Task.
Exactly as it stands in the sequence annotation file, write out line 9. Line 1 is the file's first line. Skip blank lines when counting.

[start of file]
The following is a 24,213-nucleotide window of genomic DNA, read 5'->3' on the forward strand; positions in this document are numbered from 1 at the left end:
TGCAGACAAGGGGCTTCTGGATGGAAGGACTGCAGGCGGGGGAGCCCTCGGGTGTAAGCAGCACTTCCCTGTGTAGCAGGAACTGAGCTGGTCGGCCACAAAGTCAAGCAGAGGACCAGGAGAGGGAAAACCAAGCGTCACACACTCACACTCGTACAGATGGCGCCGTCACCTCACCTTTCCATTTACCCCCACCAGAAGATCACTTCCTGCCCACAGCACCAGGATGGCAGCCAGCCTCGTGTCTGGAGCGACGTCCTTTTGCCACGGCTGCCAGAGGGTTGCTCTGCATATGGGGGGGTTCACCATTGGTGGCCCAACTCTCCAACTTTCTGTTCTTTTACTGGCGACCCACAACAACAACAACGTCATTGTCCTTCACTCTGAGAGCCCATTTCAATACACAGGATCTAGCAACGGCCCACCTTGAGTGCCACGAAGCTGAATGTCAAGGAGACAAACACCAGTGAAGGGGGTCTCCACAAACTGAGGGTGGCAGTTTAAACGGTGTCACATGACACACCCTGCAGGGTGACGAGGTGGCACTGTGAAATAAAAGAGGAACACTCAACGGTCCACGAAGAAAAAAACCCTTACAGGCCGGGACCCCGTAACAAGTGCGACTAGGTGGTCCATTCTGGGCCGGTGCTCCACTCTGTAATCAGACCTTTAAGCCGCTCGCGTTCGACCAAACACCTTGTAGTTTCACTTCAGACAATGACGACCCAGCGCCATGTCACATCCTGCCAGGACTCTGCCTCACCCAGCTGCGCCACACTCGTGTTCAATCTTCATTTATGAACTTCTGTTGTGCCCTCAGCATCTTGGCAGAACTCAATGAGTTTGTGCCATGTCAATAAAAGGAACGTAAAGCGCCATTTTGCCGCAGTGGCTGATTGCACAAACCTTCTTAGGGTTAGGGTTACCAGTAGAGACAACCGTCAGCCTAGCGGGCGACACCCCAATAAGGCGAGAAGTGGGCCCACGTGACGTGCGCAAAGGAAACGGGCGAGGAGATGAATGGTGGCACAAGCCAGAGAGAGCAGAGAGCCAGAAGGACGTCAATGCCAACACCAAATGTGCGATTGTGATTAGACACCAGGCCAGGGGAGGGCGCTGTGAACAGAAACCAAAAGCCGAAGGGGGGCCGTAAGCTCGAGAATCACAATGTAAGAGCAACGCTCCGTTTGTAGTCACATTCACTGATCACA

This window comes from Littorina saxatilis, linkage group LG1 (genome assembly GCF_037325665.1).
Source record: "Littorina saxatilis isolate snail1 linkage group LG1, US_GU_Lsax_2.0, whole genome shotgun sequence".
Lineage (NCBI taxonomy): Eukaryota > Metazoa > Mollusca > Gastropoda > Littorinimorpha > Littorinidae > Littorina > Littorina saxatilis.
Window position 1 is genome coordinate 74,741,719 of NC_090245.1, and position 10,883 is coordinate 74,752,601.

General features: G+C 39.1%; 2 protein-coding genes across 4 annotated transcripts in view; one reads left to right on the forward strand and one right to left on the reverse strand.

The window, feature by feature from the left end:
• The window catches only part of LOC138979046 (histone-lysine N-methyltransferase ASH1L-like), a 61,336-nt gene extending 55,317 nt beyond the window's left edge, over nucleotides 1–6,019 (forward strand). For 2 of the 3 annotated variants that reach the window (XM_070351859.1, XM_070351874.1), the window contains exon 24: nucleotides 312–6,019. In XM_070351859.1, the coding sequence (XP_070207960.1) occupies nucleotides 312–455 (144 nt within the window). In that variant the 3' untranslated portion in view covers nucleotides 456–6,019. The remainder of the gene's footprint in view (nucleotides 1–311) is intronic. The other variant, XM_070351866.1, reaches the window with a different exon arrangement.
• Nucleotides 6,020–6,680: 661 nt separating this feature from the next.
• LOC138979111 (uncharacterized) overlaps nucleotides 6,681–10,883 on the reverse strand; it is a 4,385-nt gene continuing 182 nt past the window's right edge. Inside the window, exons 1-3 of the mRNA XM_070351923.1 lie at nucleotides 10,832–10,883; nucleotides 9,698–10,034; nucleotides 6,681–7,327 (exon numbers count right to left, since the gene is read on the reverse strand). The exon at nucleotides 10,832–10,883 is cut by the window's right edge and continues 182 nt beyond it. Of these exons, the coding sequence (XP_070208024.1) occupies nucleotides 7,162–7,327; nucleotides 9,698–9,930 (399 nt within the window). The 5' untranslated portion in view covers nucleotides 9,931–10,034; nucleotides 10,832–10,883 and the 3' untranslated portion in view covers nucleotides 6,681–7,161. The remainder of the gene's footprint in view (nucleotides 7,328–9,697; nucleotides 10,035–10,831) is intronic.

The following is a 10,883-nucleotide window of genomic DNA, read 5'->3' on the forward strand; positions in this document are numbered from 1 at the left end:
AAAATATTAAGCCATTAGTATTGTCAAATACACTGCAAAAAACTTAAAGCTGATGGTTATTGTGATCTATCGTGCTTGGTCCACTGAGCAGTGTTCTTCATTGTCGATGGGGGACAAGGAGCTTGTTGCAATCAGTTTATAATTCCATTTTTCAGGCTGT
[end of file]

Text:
• The window catches only part of LOC138979046 (histone-lysine N-methyltransferase ASH1L-like), a 61,336-nt gene extending 55,317 nt beyond the window's left edge, over nucleotides 1–6,019 (forward strand). For 2 of the 3 annotated variants that reach the window (XM_070351859.1, XM_070351874.1), the window contains exon 24: nucleotides 312–6,019. In XM_070351859.1, the coding sequence (XP_070207960.1) occupies nucleotides 312–455 (144 nt within the window). In that variant the 3' untranslated portion in view covers nucleotides 456–6,019. The remainder of the gene's footprint in view (nucleotides 1–311) is intronic. The other variant, XM_070351866.1, reaches the window with a different exon arrangement.